Ink & A Stick

The ramblings of a man who should know better.

Disability in Football: Part II

“I didn’t know England had a cerebral palsy football team.”

This is something I’ve heard a lot since publishing my first blog on disability in football. I must admit that I wasn’t aware of their existence either. However, a tiny amount of research yielded a lot of information on the subject proving that it’s more about ignorance on my part rather than clandestine secret societies.

International football started for CP sufferers in 1978 and is governed by Cerebral Palsy International Sport & Recreation Association, (CP-ISRA). CP-ISRA has modified the rules to make the game more accessible. These include shrinking the team sizes to 7-a-side and abolishing the offside law. One of the biggest facets of the game comes in its classification model. Players are split into four categories, C5, C6, C7 and C8. C5 team members are the most affected by cerebral palsy and C8 the least affected. To ensure fairness sides must field one C5/C6 player at all times and no more than two C8 players are allowed to be on one side at a time.

Discovering that there is an England CP team has been a bit a revelation for me. It’s been a while since I showed any interest in the able-bodied teams. John Terry is more likely to steal my parking space than evoke any feelings of national pride whilst the recent on and off the pitch antics of people like Wayne Rooney and Ashley Cole make it hard to feel like they represent me as an Englishman. To find out that there is an England team filled with people like me who have very average lives but also happen to be fantastic footballers is almost a throwback to the clichéd days of going to the game on the bus with your favourite centre forward. This is a team worthy of our support.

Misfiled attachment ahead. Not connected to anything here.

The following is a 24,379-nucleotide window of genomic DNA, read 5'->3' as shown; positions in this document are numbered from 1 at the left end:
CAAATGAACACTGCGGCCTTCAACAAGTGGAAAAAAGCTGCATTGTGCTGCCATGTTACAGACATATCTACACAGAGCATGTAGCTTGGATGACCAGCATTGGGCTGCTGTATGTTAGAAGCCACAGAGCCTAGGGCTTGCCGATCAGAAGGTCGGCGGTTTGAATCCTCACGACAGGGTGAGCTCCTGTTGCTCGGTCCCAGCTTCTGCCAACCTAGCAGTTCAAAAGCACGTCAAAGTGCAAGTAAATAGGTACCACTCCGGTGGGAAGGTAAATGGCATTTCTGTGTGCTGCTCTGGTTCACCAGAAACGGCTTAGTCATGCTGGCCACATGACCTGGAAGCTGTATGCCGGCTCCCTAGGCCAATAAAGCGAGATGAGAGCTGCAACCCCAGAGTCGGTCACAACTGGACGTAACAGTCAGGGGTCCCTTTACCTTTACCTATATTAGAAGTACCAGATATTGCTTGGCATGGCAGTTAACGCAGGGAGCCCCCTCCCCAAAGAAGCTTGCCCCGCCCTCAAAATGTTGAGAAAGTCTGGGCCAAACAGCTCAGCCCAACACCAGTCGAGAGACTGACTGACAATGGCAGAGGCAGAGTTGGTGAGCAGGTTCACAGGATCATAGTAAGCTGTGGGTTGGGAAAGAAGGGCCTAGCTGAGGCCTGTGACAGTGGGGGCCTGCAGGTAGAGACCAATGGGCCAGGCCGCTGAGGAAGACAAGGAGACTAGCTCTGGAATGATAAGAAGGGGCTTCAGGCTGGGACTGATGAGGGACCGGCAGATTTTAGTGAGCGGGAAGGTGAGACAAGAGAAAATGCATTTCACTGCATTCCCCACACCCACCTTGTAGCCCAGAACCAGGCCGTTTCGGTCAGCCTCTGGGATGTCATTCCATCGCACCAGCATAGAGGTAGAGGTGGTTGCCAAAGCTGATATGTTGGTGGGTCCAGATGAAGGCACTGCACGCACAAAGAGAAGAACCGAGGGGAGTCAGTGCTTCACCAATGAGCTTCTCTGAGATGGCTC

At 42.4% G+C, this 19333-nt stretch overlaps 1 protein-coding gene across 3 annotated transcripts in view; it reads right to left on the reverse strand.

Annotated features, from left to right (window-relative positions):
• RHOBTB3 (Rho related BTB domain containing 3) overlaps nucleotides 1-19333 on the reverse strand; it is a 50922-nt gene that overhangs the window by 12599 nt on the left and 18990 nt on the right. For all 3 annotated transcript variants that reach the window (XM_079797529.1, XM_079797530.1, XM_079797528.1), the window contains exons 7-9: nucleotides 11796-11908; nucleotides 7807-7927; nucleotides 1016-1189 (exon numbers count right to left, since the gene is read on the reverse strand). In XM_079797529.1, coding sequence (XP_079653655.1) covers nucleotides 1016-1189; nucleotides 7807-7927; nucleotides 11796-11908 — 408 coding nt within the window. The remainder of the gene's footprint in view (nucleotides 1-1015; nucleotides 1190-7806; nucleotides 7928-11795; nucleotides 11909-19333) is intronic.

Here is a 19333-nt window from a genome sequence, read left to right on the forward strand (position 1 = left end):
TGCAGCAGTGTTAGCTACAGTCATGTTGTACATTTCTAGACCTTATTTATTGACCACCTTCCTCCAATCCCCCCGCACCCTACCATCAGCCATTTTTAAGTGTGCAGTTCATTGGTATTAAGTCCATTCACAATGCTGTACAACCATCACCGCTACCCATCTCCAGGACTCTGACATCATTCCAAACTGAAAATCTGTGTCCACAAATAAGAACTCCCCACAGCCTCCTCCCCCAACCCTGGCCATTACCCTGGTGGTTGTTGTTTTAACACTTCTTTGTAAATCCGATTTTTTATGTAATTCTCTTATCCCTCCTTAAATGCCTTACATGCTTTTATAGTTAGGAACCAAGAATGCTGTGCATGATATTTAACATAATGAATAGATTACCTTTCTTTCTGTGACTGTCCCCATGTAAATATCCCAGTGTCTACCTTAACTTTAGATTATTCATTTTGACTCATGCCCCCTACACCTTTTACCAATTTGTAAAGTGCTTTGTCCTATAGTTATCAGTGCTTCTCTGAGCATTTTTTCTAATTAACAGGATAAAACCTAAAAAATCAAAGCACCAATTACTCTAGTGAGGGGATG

As part of my research for this series I was lucky enough to talk to Jeff Davis. Mr Davis is the FA’s national manager for disability football and he explained how the FA had put in place a strategy to map a clear path for youngsters with CP to achieve the goal of representing England. Mr Davies spoke about how there is a chance for everyone to enjoy the game, “if people want to play, football can cope with any disability”.

Being the national manager for disability football means that Mr Davis is particularly interested in making sure talented CP players are aware of the opportunities available to them. The FA are committed to identifying talented youngsters within the school system. Once identified these players can then be made aware of the large network of teams and levels in which they can be involved. These range from small local sides, 34 county leagues, a national league with 8 regional teams and then on to the elite level with 8 regional centres of excellence, an England development squad and finally the full England team.

For the players talented enough to represent their country it can, as with so many sports, offer the prospect of visiting other nations and experiencing cultures they might not have otherwise had the chance to. England & Great Britain have had mixed fortunes in recent international tournaments. In last year’s European Championships England finished 6th out of 10 teams. Huge wins against Finland, (12-0) and Spain, (8-0) were matched with similar defeats to Rep. Ireland and the eventual winners Ukraine.

One of the most interesting things to come out of my research into CP football is the dominance of Ukraine in the sport. I asked Mr Davis why he thought Ukraine were so successful. Prior to the Beijing games in 2008 the FA had made a visit to a sports camp for disabled Ukrainian children being held on the Black Sea coast. 30,000 children had made the journey to attend this camp. I was amazed at the sheer numbers involved and even more amazed to hear that such high participation is as a direct result of the 1986 disaster at the Chernobyl nuclear plant. The rupture of a reactor and subsequent fallout have reportedly left 2.4 million Ukrainians with health problems. In a strange twist the disaster has left Ukraine with a vast pool of talent from which to cherry pick the very best disabled athletes. Whilst admitting that England were quite a way behind their eastern European counterparts, (Russia are no. 2 in the world) Mr Davis did say that the Ukraine team was getting older and hopefully England could close the talent gap in the near future.